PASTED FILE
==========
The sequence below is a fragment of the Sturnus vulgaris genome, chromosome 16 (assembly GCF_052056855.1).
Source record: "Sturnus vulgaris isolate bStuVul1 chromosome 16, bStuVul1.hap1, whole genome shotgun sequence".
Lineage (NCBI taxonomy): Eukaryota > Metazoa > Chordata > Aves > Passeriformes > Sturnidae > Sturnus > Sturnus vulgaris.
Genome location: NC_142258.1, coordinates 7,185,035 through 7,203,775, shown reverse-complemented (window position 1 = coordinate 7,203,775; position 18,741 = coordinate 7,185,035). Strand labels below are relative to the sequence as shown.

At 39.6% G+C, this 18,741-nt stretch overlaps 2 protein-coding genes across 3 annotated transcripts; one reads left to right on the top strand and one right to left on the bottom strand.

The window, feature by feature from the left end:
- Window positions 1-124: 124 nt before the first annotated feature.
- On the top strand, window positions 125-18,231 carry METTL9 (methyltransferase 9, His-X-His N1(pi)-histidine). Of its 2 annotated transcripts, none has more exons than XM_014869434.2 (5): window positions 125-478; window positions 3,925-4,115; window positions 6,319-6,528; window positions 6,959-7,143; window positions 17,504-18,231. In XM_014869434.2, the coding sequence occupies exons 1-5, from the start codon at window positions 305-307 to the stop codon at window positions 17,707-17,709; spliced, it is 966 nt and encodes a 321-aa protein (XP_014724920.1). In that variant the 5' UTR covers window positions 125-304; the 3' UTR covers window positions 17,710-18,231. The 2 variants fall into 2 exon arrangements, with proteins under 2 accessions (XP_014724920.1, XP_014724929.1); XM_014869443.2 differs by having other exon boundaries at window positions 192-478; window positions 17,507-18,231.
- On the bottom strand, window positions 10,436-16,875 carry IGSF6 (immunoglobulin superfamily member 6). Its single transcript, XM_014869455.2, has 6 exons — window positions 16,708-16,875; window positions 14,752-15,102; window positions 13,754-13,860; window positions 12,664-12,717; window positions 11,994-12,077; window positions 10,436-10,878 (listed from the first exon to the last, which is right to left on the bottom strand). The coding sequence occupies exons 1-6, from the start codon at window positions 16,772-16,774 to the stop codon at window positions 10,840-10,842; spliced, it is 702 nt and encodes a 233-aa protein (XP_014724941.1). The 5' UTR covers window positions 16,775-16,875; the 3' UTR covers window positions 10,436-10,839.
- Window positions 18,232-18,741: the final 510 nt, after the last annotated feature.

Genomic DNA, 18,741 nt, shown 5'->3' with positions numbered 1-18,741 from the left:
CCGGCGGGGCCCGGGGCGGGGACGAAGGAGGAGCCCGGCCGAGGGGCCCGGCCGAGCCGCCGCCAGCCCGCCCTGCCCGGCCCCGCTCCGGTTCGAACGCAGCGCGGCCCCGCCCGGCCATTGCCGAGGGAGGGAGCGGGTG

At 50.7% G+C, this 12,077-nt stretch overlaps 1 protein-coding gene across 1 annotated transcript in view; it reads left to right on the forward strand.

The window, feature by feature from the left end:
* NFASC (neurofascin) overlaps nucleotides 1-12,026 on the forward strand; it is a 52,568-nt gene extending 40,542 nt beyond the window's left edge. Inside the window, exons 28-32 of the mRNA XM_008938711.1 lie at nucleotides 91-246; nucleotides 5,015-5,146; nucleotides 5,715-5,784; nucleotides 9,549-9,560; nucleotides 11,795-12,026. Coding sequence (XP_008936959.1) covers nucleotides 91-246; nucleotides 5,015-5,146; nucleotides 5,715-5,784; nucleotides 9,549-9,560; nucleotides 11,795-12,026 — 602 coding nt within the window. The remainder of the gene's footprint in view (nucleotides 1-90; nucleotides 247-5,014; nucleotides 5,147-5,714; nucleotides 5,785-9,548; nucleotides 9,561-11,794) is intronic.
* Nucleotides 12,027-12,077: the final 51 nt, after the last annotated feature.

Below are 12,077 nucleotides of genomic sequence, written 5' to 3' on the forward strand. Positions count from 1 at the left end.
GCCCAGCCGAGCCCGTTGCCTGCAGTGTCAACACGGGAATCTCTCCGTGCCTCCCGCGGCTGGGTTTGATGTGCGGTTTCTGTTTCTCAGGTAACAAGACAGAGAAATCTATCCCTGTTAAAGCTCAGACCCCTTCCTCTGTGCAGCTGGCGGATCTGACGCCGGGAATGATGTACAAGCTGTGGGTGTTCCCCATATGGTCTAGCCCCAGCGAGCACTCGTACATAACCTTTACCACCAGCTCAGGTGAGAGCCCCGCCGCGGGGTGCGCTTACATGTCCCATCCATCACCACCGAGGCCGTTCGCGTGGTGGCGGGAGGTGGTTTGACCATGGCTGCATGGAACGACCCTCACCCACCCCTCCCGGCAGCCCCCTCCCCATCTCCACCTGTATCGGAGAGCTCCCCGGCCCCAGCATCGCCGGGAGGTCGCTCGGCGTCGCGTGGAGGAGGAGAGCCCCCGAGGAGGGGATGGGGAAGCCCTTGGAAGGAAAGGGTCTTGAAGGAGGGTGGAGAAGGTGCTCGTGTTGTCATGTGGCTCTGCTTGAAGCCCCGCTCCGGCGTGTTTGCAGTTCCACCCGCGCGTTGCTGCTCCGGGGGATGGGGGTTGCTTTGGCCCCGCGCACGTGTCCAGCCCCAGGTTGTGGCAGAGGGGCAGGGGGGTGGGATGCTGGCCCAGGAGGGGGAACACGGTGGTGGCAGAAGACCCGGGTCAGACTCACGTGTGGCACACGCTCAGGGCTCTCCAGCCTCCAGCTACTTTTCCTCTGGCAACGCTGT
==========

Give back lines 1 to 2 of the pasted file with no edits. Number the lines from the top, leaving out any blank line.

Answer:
The sequence below is a fragment of the Sturnus vulgaris genome, chromosome 16 (assembly GCF_052056855.1).
Source record: "Sturnus vulgaris isolate bStuVul1 chromosome 16, bStuVul1.hap1, whole genome shotgun sequence".